Clontarf 21 Cork Constitution 25: Some finals are remembered for great scores or controversial moments. Some not at all. Others live on through the memories of standout individual performances and it is for a number of those efforts that this Ulster Bank Division 1A final will stand the test of time.
So often ignored, at times even undermined, the AIL has proven to be a fertile breeding ground for talent capable of making the step up to the professional ranks. One such candidate could be Con’s Tomás Quinlan.
The out-half kicked all seven of his pots on goal at the Aviva - six penalties and a conversion - and came away with man-of-the-match honours as well as the medal that is his due after the Cork club edged their Dublin opponents to claim a fifth AIL title.
It is just the latest bauble for player and club in a season that ends after 31 games, a fifth successive Bateman Cup title, a fifth straight Munster Senior Cup win, the Charity Cup and a first league success since 2010.
Quinlan’s performance bore some resemblance to that of Joey Carbery on this stage 12 months ago. The Clontarf ten scored a try and kicked four conversions that day and followed it up with a breakout rookie season with Leo Cullen’s Leinster.
Quinlan by then was coming to the end of a short stint with the Munster academy and doesn’t mind admitting that he would love another crack at the professional game after performing as he did in front of a crowd that included Joe Schmidt.
“You saw what happened to Joey last year and Sweets (Darren Sweetnam),” he said. “I have played with both and they are top-class players. They took their opportunity last year and it has put them onto bigger and better things. Maybe this will open up a door. That is out of my control. I have done as much as I can. I absolutely would love to play professionally. I have always wanted to play professionally and I’m only 22, so I hope the door isn’t shut.”
Quinlan wasn’t the only player on view yesterday to serve up the type of display that made you wonder why some professional club, either on these shores or abroad, hasn’t yet thought them worth a shot.
Brian Hayes was immense in the second-row and showed why he was formerly on the books of Munster and Aurillac. Clontarf wing Mick McGrath proved why he had been on the books with Leinster and spent some time on trial in England with the Leicester Tigers.
“I can never understand why a player like Matt D’Arcy isn’t playing at the level he should be at,” said Con coach Brian Hickey who once served as assistant coach with Munster. “He asks so many questions. Mick McGrath: none of these players would be out of place at the very highest level. I’ve seen both levels and I’ve seen the standards of coaching and there is a very, very narrow gap between this and the upper level of the (Pro 12).”
For Hickey, Quinlan and Con this was a result to savour after their three-point loss at the same hurdle, in the same venue and to the same opposition 12 months ago. Three points was the difference that time. Four separated them here.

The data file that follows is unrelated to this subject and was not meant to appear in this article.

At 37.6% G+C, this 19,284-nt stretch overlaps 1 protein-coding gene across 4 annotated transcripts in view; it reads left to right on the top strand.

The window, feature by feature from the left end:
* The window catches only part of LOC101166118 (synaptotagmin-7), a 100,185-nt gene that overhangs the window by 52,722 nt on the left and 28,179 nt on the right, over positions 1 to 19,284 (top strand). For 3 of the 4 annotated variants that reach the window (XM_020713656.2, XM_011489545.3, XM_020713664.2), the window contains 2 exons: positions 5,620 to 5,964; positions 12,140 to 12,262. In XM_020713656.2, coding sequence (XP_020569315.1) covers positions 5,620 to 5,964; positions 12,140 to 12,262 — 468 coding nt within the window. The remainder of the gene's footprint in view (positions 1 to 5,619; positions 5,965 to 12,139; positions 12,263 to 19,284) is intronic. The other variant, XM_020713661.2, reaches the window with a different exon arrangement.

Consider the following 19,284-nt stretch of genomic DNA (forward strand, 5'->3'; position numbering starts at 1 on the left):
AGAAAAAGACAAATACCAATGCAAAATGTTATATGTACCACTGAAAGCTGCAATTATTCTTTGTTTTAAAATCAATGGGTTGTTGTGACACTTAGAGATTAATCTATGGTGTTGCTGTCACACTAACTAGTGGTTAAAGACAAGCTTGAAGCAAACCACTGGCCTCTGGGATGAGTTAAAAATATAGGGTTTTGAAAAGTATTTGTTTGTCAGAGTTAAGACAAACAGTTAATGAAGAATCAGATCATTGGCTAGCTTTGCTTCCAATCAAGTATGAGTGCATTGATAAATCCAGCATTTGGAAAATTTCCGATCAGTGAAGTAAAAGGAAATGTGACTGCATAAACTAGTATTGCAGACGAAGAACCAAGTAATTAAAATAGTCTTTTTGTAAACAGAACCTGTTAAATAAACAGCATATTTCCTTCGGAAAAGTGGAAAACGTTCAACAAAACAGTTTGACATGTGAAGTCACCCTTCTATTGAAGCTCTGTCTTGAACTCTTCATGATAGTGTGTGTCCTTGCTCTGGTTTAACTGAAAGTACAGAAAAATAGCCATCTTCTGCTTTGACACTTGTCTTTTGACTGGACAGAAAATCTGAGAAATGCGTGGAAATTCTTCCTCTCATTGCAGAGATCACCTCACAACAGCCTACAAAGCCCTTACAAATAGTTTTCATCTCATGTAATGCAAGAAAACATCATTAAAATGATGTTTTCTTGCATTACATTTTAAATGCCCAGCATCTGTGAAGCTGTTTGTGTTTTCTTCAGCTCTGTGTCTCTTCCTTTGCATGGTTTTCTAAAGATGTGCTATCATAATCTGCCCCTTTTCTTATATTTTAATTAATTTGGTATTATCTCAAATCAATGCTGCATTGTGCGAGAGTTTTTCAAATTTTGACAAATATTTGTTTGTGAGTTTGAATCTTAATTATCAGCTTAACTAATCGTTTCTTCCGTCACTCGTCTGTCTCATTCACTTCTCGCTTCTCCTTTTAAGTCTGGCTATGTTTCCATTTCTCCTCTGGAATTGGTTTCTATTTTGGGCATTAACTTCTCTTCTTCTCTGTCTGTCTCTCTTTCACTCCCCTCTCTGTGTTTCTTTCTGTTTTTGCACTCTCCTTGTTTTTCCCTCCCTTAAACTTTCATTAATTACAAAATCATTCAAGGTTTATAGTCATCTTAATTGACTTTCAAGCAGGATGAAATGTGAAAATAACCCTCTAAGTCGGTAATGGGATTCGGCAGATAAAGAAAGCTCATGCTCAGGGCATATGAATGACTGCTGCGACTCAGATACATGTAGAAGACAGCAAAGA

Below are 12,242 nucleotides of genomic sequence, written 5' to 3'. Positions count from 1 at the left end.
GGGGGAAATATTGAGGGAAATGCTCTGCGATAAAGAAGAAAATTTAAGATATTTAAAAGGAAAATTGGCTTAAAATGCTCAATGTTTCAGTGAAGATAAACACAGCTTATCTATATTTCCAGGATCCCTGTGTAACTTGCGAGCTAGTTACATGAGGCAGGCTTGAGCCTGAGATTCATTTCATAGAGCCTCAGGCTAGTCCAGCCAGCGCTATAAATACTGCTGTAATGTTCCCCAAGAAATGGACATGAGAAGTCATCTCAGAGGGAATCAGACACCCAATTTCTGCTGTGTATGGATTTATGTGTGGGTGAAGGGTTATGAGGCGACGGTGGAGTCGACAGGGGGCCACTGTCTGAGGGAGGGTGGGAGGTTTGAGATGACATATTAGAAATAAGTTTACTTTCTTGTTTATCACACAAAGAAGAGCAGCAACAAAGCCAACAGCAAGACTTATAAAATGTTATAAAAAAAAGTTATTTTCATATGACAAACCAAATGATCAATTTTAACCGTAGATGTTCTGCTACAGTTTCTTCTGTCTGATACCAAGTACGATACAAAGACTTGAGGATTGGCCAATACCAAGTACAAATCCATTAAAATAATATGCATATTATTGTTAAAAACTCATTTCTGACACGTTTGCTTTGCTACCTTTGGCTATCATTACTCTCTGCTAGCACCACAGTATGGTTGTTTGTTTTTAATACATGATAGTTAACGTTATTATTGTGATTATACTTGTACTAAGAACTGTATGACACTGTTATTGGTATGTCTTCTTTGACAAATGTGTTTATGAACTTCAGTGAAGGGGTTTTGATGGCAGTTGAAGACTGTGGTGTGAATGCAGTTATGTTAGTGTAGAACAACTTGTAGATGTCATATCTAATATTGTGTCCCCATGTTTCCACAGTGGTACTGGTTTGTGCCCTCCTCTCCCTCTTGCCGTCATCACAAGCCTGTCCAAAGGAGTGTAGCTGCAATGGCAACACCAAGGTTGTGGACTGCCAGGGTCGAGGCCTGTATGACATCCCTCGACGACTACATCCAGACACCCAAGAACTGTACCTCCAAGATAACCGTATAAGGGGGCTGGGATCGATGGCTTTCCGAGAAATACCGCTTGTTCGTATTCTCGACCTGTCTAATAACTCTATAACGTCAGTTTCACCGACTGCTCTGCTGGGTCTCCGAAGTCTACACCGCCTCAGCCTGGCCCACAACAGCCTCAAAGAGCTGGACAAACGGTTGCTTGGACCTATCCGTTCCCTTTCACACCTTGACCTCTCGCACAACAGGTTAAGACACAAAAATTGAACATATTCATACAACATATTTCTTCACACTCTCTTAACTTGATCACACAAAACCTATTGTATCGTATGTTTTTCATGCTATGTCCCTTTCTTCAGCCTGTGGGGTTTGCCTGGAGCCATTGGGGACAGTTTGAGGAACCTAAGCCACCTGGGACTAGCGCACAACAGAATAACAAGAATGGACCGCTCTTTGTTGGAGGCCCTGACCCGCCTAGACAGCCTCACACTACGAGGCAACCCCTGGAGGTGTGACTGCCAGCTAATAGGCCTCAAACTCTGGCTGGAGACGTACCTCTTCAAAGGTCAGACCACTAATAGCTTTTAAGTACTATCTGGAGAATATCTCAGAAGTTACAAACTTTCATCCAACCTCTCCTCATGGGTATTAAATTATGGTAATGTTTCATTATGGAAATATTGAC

‘Tarf scored three tries to one from the Munster side but fell foul of the referee. Five penalties were all they earned from the whistle. Con were awarded three times that and played against 14 men for 20 minutes with Royce Burke-Flynn and Sam Cronin binned.
Clontarf actually ‘won’ those two ten-minute periods 14-6 but their indiscipline, some poor execution and a monumental shift from Con conspired against them as they chased down a third league title in just four years.
Con were 6-0 up when they conceded the first try, a brilliant one-two between McGrath and D’Arcy that saw the former blitz through and barrel over Jason Higgins and the latter make the initial break and touch down.
The second was another hit-and-run job with Con coughing up a scrum and a penalty while deep in the Clontarf 22. That allowed the 14 men sweep upfield and, after Quinlan dropped a Garryowen, touch down through McGrath.
Their third came through Leinster lock Mick Kearney with 15 minutes to go when they were 25-14 in arrears but the crucial score had already been and gone with Rob Jermyn claiming the five points after brilliant work on both sides of the ball by Hayes.
“I suppose it is the complete opposite of what happened to us last year,” said Quinlan. “There was a lot of hurt taken onto the pitch and it showed there in the end in our defence. Everyone stepped up individually and that allowed us to pull through.” Bigger stages may yet await him but this was a day, and a season, to savour.
**It was incorrectly stated in Saturday’s edition that Cork Con’s Gavin Duffy graduated from UCC with a degree in Chemical Engineering. Duffy studied and graduated from Cork IT.
R Keogh; M Brown, C O’Brien, M Darcy, M McGrath; D Joyce, S Cronin; V Abdaladze, J Harris-Wright, R Burke-Flynn; B Reilly, M Kearney; A Ryan, K Moran, M Noone.
A D’Arcy for Ryan (4); I Soroka for Keogh (31-40) and Abdaladze (52); B Byrne for Harris-Wright (HT); M Sutton for Joyce (60); E Browne for Kearney (66-71); J Power for Cronin (69); V Abdaladze for Burke-Flynn (77); S Cronin for Keogh (78).
S Daly; L O’Connell, N Hodson, N Kenneally, R Jermyn; T Quinlan, J Higgins; L O’Connor, V O’Brien, G Sweeney; B Hayes, C Kindregan; G Lawler, J Murphy, L Cahill.
R Burke for Sweeney (HT); K O’Byrne for O’Brien (46); S O’Leary for Lawler (56); V O’Brien for O’Byrne (56-59); JJ O’Neill for Hodson (65); Hodson for O’Neill (66); G Duffy for O’Connor (71); J Poland for Higgins (71); L O’Connor for Duffy (80).
S Gallagher (IRFU).
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